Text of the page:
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22
Are Washington Republicans learning from Wake County Republicans?
 
Senator Tom Coburn of Oklahoma, a leading opponent of the health-care reform bill, said Sunday: “What the American people should pray is that somebody can’t make the vote.”
 
Democrats protested that Coburn was wishing misfortune on a Senator.
 
Maybe Coburn was just hoping that – a la the WakeCounty commissioners – a Democrat will go to the bathroom long enough to let Republicans prevail.
 
Given the heavy-handed rule of Republicans when they ran Congress, they hardly have room to squawk now.
 
Harry Reid’s strategy is bold and brutal: We’ve got the votes, and we’re going to pass the bill.
 
It’s about time Democrats showed some ruthlessness.

 

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21
Editorial writers, defense lawyers and letter-writers claimed that Governor Perdue was defying the courts and the “rule of law” in the life-doesn’t-mean-life brouhaha.
 
But now one judge has agreed with her – and the Supreme Court has decided to review the matter.
 
In truth, her critics’ rhetoric was just as overheated as the Governor’s.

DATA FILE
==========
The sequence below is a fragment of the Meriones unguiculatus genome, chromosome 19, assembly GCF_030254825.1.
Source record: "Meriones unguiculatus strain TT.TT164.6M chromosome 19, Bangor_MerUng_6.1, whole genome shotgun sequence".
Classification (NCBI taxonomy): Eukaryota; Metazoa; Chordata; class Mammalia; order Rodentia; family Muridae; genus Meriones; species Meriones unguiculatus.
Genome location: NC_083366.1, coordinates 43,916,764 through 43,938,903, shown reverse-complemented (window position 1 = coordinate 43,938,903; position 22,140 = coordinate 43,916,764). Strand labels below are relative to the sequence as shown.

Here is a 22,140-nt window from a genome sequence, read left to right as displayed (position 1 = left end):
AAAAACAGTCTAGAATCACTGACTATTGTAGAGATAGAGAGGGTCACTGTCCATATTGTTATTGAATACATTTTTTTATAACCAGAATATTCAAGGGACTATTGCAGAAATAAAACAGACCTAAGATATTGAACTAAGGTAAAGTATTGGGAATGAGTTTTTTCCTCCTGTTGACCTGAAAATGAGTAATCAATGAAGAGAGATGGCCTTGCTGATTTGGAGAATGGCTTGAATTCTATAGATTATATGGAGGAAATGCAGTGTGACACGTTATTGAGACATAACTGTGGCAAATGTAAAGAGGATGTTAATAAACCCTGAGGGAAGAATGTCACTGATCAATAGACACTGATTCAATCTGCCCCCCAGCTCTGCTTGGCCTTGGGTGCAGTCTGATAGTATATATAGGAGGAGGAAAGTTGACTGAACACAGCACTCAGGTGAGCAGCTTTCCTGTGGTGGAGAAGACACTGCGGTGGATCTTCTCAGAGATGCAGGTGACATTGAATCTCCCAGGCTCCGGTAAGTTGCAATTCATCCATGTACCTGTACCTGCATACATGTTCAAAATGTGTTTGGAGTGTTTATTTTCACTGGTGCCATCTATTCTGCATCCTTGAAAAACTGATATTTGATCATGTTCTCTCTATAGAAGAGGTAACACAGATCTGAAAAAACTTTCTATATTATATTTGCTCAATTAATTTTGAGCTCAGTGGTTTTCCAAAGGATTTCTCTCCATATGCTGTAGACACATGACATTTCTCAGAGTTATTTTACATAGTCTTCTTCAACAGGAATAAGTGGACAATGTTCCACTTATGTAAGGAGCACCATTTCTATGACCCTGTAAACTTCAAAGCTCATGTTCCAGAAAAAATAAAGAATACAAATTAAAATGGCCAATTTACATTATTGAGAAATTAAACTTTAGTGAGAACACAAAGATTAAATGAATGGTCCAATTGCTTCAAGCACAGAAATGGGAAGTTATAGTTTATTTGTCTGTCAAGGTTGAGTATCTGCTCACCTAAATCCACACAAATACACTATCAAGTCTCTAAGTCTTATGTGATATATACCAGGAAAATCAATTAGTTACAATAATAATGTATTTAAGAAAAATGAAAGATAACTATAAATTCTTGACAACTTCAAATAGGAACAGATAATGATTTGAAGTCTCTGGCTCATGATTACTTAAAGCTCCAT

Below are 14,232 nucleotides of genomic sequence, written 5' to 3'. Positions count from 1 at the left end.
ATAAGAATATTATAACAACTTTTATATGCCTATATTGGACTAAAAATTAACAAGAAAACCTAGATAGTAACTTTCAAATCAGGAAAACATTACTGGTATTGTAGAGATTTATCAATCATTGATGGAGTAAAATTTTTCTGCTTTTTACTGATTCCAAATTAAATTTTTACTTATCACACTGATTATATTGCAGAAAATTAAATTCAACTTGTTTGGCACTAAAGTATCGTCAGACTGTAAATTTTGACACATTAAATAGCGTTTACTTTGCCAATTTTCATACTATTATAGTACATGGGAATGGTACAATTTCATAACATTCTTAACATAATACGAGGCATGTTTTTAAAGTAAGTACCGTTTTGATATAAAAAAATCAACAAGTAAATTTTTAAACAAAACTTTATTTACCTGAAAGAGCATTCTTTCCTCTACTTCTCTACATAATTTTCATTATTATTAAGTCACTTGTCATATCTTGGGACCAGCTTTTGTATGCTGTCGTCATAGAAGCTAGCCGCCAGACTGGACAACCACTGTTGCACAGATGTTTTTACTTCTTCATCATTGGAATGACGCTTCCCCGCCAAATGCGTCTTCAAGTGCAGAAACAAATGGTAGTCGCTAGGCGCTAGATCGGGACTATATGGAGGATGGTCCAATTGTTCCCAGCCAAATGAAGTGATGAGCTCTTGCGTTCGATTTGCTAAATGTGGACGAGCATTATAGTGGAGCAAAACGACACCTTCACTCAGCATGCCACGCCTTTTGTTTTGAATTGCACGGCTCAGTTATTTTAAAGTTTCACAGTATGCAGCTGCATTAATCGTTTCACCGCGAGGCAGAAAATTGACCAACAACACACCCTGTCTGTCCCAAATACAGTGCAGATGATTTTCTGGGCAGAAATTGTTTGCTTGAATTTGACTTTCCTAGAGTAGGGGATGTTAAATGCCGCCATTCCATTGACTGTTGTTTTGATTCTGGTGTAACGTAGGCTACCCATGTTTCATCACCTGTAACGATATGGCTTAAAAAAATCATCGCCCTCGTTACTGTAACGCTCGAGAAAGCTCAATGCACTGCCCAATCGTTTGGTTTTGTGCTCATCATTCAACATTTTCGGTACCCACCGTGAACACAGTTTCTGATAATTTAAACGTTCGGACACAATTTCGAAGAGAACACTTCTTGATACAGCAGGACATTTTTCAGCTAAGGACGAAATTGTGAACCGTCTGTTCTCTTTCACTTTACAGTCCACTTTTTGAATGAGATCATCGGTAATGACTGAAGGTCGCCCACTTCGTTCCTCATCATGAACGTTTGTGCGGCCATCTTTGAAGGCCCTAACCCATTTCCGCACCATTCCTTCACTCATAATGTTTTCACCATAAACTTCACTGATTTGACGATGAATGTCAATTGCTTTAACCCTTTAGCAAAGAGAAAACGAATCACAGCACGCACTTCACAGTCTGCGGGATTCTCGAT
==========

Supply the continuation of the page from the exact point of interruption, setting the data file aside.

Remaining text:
She had the right instinct on this issue. And the public agrees with her. But she overreached at first, especially when she vowed to stand in the jailhouse door.
 
Sometimes in politics it pays to underreact.
 
The Governor can dial it back now. If the (Republican majority) Supreme Court rules against her, she can disagree and vow to do whatever she can to keep people safe.
 
Let the critics rage, Bev. They’re helping you.

 

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17
There was a pretty glowing report in the paper Wednesday about the Copenhagen Summit, saying just about everyone’s agreed to compensate poor countries for preserving forests and swamps. (Just think, once, not too long ago draining a swamp was a virtue).
 
It seems the big hurdle standing in the way of an agreement was how to define a forest – but, somehow, the climate experts got that worked out and rolled on glowingly gushing how it’s a dead certain absolute fact exactly 20% of greenhouse gas emissions are due to folks chopping down forests and how this deal is a bonanza for everyone from poor countries to multi-national conglomerates – so just about everyone in Copenhagen is for it.
 
But the report never mentioned one thing.
 
Where does the ‘compensation’ – the cash going to the third world nations – come from?
 
The answer is from you – Mr. U.S. Taxpayer.
 
That’s right. The federal deficit is a trillion dollars, unemployment is 11%, and your money is going to Bangladesh – to pay them not to drain a swamp.
 

 

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11
Here is the real world of politics.
 
Imagine you’re Governor Perdue’s political adviser. You’re trying to solve her poll problems. You’re looking for policy ideas and initiatives she can push. You’re tweaking her schedule for maximum media. You’re branching into new media and online communications.
 
Then you hear this exchange between a drug-store clerk and a customer – clearly a regular – buying lottery tickets: